Friday, May 31, 2024

Some Annotated Reading

I believe I have my link problem resolved. Additionally, I finished reading two books this week.

I read Secret Lives by Mark de Castrique as park of my mission to find good representations of older characters. And I did here. Ethel Crestwater is a legendary former FBI agent who runs a boarding house for agents of both the FBI and the Secret Service. This actually makes sense as presented in the story, because agents move around and sometimes take short-term assignments in the DC area, which is where Ethel's boarding house is. Ethel is not a Miss Marple type, using intuition and wisdom. She's a sharp, well-trained agent, which is a totally different thing, though one who physically is feeling her age a bit. My main complaint with Ethel is her name. I don't think it's appropriate to the era in which she was born. She's seventy-five in the book, which was published in 2022, so say she's just mid-seventies in the the 2020s. I believe that would make her born in the 1950s. That was the era of Nancies and Debbies. Maybe Sharons. The name Ethel goes back a few more decades, at least. But, otherwise, Ethel is an excellent character, and Secret Lives is the first book in a series that could go somewhere.

I know I must have bought the e-book edition of Tell the Truth, Shame the Devil by Melina Marchetta because I loved one of Marchetta's earlier books,  Jellicoe Road. Tell the Truth is one of those books I had on my Kindle, and when I transferred it to the Kindle App on my iPad, it wasn't clear as to whether or not I had read it. I recognized some things at the beginning, but nothing after that. So I kept reading. Now I just checked Goodreads. Evidently I read it in 2018, didn't review it, but gave it a 3 star rating. I can't believe it, because I loved it on this read and will definitely give it a 5. What the heck? This was an involving contemporary English mystery, somewhat on the heartbreaking side. There was French that I could understand. There were a lot of teenagers, and I did find that confusing. That was it, though. I rarely intentionally read a book a second time. Doing so with this one and finding I like it so much more than I appear to have the first time is an interesting experience.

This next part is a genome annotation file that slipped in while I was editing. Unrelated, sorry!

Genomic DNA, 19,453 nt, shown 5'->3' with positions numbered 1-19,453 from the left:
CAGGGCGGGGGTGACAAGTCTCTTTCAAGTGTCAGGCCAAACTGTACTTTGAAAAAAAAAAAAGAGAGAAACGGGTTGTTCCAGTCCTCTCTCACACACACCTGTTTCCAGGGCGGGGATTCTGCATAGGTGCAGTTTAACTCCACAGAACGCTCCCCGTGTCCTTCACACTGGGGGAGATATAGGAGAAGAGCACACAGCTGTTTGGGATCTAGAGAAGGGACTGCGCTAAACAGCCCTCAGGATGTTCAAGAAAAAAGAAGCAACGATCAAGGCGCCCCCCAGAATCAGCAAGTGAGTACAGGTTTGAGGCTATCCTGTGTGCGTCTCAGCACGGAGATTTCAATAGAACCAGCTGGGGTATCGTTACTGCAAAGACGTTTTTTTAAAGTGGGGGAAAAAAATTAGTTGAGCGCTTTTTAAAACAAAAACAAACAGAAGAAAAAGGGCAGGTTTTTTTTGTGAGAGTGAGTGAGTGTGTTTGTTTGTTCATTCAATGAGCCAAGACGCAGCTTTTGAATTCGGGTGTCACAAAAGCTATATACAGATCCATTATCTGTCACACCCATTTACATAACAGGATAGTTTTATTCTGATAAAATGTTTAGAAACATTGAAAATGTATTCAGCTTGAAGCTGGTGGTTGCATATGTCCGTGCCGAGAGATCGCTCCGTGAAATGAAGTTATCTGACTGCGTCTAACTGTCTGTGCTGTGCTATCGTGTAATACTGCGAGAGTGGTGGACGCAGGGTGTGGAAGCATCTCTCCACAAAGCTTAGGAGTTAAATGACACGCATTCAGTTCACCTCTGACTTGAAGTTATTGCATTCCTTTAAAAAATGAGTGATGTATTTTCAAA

The Poet Laureate Project

I just remembered this week that I was doing this and read up on Louise Bogan, the fourth poet laureate when they were still called poet consultants. She was also a critic for The New Yorker. I'd love to read some of her work for that publication, but I can't access its archive. I can only read older things when the magazine suggests it. 

I can't say I embraced her poetry, but I did like the last part of To a Dead Lover.  "And I have life--that old reason to wait for what comes, to leave what is over."

Short-form Reading

The  Author Cass Sunstein interview at Salon is fantastic. I'd never heard of him, but he has a book out called How to Become Famous in which he talks about the role of luck. It sounds fascinating. I am not very knowledgeable about Taylor Swift, but Sunstein mentions her song Mean, which I then had to hunt down and liked. A terrific read.

Last week I wrote about reading a book set in Argentina and how that might lead me to make Argentina the South American country I learn about. So far I'm sticking with it. I read I am the King, and I will destroy you at The Guardian. It's about Argentina's president.

Checking for Holes in the Multiversee by Paul Rousseau at Catapult is a short memoir with both a compelling story and an interesting frame. It's told backwards. I've mentioned Rousseau here before.


A Group of Moms Plan a Girl’s Night on WhatsApp  by Lisa Hides at MuddyUm This is another piece in which the framework is important. I found this funny even though the content was not particularly unique. Moms' nights out have been a thing since at least the '90s. The WhatsApp hermit crab format is what makes this work so well.

Top 10 Tips For Your Summer From a 2-Year-Old by Carter Anderson Lee at Frazzled. The demands! The voice! What a kid.

Revisiting Movie and TV Characters You Thought Were Mean When You Were A Kid by Caroline Horwitz at Jane Austen's Wastebasket I've had thoughts like this, but mostly about female TV characters I thought were old and frumpy when I was young and now they look a whole lot better.

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